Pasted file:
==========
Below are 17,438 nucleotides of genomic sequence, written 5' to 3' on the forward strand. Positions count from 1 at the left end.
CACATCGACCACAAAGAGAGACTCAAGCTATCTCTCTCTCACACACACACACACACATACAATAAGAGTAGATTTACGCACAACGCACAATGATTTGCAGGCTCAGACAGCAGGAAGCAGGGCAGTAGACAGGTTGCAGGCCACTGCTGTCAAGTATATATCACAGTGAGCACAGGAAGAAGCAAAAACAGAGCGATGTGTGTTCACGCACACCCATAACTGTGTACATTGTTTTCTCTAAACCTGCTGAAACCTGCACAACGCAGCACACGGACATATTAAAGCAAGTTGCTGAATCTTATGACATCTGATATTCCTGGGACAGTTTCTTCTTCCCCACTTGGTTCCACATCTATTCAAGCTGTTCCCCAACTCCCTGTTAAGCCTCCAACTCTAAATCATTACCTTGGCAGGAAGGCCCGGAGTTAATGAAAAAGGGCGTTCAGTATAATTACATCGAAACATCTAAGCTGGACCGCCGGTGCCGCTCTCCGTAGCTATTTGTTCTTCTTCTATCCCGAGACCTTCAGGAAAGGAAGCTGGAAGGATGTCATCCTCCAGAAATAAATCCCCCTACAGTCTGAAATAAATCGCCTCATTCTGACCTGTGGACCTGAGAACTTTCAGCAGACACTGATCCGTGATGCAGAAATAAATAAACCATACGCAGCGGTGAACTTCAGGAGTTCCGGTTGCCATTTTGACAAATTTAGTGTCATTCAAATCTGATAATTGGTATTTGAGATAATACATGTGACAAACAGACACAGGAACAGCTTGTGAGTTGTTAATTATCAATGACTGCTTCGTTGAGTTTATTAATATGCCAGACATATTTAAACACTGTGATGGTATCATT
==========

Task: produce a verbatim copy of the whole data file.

Below are 17,438 nucleotides of genomic sequence, written 5' to 3' on the forward strand. Positions count from 1 at the left end.
CACATCGACCACAAAGAGAGACTCAAGCTATCTCTCTCTCACACACACACACACACATACAATAAGAGTAGATTTACGCACAACGCACAATGATTTGCAGGCTCAGACAGCAGGAAGCAGGGCAGTAGACAGGTTGCAGGCCACTGCTGTCAAGTATATATCACAGTGAGCACAGGAAGAAGCAAAAACAGAGCGATGTGTGTTCACGCACACCCATAACTGTGTACATTGTTTTCTCTAAACCTGCTGAAACCTGCACAACGCAGCACACGGACATATTAAAGCAAGTTGCTGAATCTTATGACATCTGATATTCCTGGGACAGTTTCTTCTTCCCCACTTGGTTCCACATCTATTCAAGCTGTTCCCCAACTCCCTGTTAAGCCTCCAACTCTAAATCATTACCTTGGCAGGAAGGCCCGGAGTTAATGAAAAAGGGCGTTCAGTATAATTACATCGAAACATCTAAGCTGGACCGCCGGTGCCGCTCTCCGTAGCTATTTGTTCTTCTTCTATCCCGAGACCTTCAGGAAAGGAAGCTGGAAGGATGTCATCCTCCAGAAATAAATCCCCCTACAGTCTGAAATAAATCGCCTCATTCTGACCTGTGGACCTGAGAACTTTCAGCAGACACTGATCCGTGATGCAGAAATAAATAAACCATACGCAGCGGTGAACTTCAGGAGTTCCGGTTGCCATTTTGACAAATTTAGTGTCATTCAAATCTGATAATTGGTATTTGAGATAATACATGTGACAAACAGACACAGGAACAGCTTGTGAGTTGTTAATTATCAATGACTGCTTCGTTGAGTTTATTAATATGCCAGACATATTTAAACACTGTGATGGTATCATT